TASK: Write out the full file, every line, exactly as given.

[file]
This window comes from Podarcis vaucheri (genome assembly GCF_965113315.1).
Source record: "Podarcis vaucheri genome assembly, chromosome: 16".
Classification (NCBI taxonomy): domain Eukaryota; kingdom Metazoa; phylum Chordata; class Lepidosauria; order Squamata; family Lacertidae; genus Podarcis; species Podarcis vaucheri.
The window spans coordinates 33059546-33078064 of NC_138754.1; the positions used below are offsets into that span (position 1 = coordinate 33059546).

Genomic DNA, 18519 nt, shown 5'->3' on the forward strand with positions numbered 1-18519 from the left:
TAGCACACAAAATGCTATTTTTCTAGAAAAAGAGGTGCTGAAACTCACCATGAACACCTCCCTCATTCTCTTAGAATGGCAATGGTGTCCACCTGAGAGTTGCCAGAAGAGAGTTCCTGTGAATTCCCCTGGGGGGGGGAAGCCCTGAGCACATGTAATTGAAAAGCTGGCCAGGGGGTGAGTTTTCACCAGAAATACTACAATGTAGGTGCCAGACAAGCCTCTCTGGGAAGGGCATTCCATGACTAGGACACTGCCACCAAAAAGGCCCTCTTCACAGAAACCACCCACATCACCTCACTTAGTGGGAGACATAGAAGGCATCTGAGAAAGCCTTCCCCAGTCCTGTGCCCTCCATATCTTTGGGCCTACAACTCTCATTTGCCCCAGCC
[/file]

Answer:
This window comes from Podarcis vaucheri (genome assembly GCF_965113315.1).
Source record: "Podarcis vaucheri genome assembly, chromosome: 16".
Classification (NCBI taxonomy): domain Eukaryota; kingdom Metazoa; phylum Chordata; class Lepidosauria; order Squamata; family Lacertidae; genus Podarcis; species Podarcis vaucheri.
The window spans coordinates 33059546-33078064 of NC_138754.1; the positions used below are offsets into that span (position 1 = coordinate 33059546).

Genomic DNA, 18519 nt, shown 5'->3' on the forward strand with positions numbered 1-18519 from the left:
TAGCACACAAAATGCTATTTTTCTAGAAAAAGAGGTGCTGAAACTCACCATGAACACCTCCCTCATTCTCTTAGAATGGCAATGGTGTCCACCTGAGAGTTGCCAGAAGAGAGTTCCTGTGAATTCCCCTGGGGGGGGGAAGCCCTGAGCACATGTAATTGAAAAGCTGGCCAGGGGGTGAGTTTTCACCAGAAATACTACAATGTAGGTGCCAGACAAGCCTCTCTGGGAAGGGCATTCCATGACTAGGACACTGCCACCAAAAAGGCCCTCTTCACAGAAACCACCCACATCACCTCACTTAGTGGGAGACATAGAAGGCATCTGAGAAAGCCTTCCCCAGTCCTGTGCCCTCCATATCTTTGGGCCTACAACTCTCATTTGCCCCAGCC